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What is the Ideal Dog?


On Thursday, May 29, 2003, I traveled to Los Angeles for the day. The occasion was a trade convention called BookExpo America, and the reason I went was to talk to a publisher about a book deal.

I had arranged to meet the publisher in the early evening, but I arrived at the convention center with several hours to spare. The extra time was not a problem, as I was working on a new book for which I had recorded some interviews, and I had brought a small tape recorder, so I could listen to the tapes.

So, machine in hand, I wandered down one of the hallways, looking for an empty room in which I might pass some time alone.

As I was walking, my attention was captured by a reedy voice coming from a large room across the hall. I looked over and saw a sign, "Annual Meeting of the American Animal Association". Another, smaller sign announced that the guest speaker, T.L. Nipper, an eminent zoological expert, was scheduled to talk in just a few moments.

I poked my head inside the room and saw that it was filled to capacity. Although I had never heard of T.L. Nipper, he was apparently well known to the members of the American Animal Association: a large roomful of people were eagerly awaiting his arrival.

The person with the reedy voice continued talking, but the room was noisy with an expectant restlessness, and I was able to catch only a few fragments of what he was saying: "...The greatest animal expert of modern times... unrivaled insight... penetrating wisdom... years of experience... an honor to introduce to you..."; and so on.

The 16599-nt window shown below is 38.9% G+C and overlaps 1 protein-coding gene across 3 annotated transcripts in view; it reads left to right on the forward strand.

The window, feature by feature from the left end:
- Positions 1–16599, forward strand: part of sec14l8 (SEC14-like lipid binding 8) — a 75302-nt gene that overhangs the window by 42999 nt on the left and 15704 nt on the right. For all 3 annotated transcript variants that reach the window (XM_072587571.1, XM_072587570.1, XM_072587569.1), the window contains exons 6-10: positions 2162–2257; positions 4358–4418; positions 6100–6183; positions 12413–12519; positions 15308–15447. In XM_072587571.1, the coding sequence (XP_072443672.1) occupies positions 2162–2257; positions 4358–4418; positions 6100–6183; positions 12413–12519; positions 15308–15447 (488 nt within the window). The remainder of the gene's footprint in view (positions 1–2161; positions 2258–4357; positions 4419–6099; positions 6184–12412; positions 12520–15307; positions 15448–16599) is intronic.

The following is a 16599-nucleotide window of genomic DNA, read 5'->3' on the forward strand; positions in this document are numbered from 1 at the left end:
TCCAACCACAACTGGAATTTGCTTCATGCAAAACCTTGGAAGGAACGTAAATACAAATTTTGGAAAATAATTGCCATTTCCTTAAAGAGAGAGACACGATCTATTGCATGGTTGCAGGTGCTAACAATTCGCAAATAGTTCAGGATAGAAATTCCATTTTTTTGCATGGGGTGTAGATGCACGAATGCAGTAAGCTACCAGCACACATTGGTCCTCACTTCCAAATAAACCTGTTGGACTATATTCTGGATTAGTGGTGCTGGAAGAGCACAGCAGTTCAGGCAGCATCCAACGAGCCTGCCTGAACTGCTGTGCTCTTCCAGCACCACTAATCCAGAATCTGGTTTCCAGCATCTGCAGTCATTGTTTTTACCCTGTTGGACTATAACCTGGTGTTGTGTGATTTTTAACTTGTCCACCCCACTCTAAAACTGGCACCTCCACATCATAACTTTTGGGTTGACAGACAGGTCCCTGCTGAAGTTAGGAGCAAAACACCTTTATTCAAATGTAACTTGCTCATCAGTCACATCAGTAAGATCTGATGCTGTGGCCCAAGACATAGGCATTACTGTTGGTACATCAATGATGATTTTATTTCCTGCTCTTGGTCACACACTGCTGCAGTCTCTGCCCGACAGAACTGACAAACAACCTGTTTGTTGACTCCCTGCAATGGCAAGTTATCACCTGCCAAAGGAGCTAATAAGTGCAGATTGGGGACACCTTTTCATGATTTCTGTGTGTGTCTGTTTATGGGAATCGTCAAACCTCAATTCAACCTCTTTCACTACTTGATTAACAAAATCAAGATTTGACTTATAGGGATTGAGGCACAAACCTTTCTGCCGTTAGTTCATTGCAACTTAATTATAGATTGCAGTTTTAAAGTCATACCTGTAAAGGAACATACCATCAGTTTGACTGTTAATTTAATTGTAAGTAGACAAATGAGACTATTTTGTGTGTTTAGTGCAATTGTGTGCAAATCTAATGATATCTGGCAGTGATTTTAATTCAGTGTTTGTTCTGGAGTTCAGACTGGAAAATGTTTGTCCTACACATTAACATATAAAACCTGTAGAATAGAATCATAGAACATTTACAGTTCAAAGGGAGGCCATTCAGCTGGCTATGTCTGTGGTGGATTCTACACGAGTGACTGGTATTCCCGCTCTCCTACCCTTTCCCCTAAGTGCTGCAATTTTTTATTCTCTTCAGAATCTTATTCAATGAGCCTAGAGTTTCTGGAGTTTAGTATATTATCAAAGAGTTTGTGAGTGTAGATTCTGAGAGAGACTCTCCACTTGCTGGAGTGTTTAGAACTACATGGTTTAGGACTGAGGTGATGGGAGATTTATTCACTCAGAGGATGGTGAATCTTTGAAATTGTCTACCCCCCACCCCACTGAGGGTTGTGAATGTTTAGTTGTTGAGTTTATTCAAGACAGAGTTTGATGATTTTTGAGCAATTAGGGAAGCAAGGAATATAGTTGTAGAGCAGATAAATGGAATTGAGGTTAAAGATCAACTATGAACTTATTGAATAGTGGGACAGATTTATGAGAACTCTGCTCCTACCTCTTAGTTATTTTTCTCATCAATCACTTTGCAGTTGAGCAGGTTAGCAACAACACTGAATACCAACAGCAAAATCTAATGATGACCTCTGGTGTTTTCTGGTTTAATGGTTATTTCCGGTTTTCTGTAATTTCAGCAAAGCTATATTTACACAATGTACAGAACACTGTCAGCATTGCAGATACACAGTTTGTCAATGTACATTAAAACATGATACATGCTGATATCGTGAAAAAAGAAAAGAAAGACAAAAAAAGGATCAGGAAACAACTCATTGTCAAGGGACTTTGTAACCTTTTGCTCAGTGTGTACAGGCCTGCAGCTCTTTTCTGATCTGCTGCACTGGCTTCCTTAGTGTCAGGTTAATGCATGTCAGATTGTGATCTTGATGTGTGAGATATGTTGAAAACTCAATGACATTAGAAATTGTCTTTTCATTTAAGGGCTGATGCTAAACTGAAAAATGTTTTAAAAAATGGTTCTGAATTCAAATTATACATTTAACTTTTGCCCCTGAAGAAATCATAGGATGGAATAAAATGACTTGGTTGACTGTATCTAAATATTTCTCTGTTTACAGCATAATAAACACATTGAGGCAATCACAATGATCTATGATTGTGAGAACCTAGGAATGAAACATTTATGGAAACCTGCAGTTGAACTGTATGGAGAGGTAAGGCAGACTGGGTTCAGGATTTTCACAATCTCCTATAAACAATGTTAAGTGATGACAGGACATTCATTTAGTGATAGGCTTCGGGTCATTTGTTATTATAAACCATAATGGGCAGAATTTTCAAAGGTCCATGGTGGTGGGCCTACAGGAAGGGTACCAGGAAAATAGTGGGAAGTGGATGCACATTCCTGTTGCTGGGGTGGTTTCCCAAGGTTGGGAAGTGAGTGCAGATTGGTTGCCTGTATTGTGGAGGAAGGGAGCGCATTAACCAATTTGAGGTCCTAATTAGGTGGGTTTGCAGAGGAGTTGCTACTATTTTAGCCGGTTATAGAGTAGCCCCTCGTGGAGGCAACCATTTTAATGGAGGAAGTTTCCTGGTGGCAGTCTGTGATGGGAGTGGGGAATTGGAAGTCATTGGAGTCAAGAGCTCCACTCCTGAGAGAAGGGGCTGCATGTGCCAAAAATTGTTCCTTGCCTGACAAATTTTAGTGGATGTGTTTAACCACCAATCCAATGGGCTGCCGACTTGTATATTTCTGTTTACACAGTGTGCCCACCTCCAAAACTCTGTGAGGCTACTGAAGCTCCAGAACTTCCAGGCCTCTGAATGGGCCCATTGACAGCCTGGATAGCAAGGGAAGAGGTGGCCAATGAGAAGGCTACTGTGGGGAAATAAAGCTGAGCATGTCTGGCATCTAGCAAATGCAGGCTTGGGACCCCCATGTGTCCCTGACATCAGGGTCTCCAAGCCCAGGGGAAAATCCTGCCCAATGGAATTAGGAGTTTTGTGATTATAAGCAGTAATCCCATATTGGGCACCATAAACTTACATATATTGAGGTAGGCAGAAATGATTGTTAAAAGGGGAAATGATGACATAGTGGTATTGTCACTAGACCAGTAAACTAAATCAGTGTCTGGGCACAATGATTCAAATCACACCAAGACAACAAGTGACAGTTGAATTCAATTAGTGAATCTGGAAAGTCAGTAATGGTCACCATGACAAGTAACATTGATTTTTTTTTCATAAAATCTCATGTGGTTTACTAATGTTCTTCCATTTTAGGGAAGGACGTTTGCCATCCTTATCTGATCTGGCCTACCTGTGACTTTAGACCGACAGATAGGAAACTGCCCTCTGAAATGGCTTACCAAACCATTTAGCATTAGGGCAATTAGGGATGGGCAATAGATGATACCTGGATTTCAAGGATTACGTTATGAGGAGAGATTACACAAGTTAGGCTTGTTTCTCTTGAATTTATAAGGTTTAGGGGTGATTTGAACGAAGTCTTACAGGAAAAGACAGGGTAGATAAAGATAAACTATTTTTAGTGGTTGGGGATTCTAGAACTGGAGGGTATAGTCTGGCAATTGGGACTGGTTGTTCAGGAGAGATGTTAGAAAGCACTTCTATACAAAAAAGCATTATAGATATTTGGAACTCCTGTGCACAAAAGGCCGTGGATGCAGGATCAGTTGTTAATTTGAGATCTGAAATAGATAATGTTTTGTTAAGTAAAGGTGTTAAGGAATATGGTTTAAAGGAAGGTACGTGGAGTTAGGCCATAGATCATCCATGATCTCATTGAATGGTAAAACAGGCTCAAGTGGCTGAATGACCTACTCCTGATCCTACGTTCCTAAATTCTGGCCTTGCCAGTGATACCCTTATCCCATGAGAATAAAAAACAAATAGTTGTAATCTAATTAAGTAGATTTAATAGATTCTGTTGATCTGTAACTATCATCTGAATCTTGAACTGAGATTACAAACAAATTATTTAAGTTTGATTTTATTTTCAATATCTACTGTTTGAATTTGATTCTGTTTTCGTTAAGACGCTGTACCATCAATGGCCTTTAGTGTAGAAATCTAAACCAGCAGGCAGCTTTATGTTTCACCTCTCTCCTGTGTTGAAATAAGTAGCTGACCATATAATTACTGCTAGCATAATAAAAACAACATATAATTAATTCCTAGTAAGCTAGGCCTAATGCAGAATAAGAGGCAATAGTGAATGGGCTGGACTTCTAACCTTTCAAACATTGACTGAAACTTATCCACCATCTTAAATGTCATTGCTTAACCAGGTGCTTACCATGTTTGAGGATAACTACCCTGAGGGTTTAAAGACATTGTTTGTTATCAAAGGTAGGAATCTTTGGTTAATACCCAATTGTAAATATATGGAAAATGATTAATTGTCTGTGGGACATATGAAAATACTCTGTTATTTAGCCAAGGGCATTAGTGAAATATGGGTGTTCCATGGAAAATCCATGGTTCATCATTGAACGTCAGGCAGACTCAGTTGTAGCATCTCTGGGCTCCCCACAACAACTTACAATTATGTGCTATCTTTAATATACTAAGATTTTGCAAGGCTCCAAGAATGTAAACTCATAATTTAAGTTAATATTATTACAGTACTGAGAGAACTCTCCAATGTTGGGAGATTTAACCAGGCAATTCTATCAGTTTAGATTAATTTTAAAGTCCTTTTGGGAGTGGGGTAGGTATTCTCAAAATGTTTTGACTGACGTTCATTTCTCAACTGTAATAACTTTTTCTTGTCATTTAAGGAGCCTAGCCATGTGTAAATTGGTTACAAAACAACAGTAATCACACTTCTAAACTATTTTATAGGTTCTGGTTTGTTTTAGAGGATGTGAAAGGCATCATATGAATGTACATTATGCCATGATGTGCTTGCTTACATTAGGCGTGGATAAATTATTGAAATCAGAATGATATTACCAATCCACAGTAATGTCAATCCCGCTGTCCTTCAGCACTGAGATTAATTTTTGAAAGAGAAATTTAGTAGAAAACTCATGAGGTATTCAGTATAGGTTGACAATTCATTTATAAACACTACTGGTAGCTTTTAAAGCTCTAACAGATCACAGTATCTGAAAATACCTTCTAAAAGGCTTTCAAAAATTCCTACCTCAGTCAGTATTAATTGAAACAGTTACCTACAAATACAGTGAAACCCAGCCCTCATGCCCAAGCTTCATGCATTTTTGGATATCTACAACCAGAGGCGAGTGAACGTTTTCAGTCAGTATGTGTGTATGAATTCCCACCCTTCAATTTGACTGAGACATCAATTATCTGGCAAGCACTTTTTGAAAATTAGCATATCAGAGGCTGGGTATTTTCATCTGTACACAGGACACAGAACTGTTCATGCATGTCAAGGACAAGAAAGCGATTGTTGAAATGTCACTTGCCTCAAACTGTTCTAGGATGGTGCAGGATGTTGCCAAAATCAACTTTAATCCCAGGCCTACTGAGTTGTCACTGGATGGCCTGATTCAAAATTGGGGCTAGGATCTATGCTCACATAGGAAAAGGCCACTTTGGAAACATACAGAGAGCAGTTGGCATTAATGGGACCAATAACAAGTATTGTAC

I realized that the speaker was about to introduce T.L. Nipper, and since I had my tape recorder handy, it was the work of a moment for me to slip in a blank tape, turn on the machine, and squeeze into the room, where I managed to stand unobtrusively against the back wall.

No sooner had I got myself situated than I heard a new voice. I was too far from the front to see over the heads of the crowd, but I could tell by the cries of welcome that T.L. Nipper had mounted the podium. Evidently, the audience considered him to be someone special (and, as you will see, this was very much the case).

Nipper was a true master and a great entertainer. He spoke for some time, astonishing — and delighting — everyone in the room with his wisdom, insight and humor. When I got home the next day, I listened to the tape. I decided that the speech was so important, that I should transcribe it and put it on my Web site.

So here you have it, T.L. Nipper's speech, transcribed to the best of my ability, exactly as I heard it, standing at the back of a crowded room during the annual meeting of the American Animal Association, on Thursday, May 29, 2003.


"Ladies, Gentlemen, and any animals that may be present this afternoon. It is an honor to address you today on one of the seminal questions of our time:

"What is the ideal dog?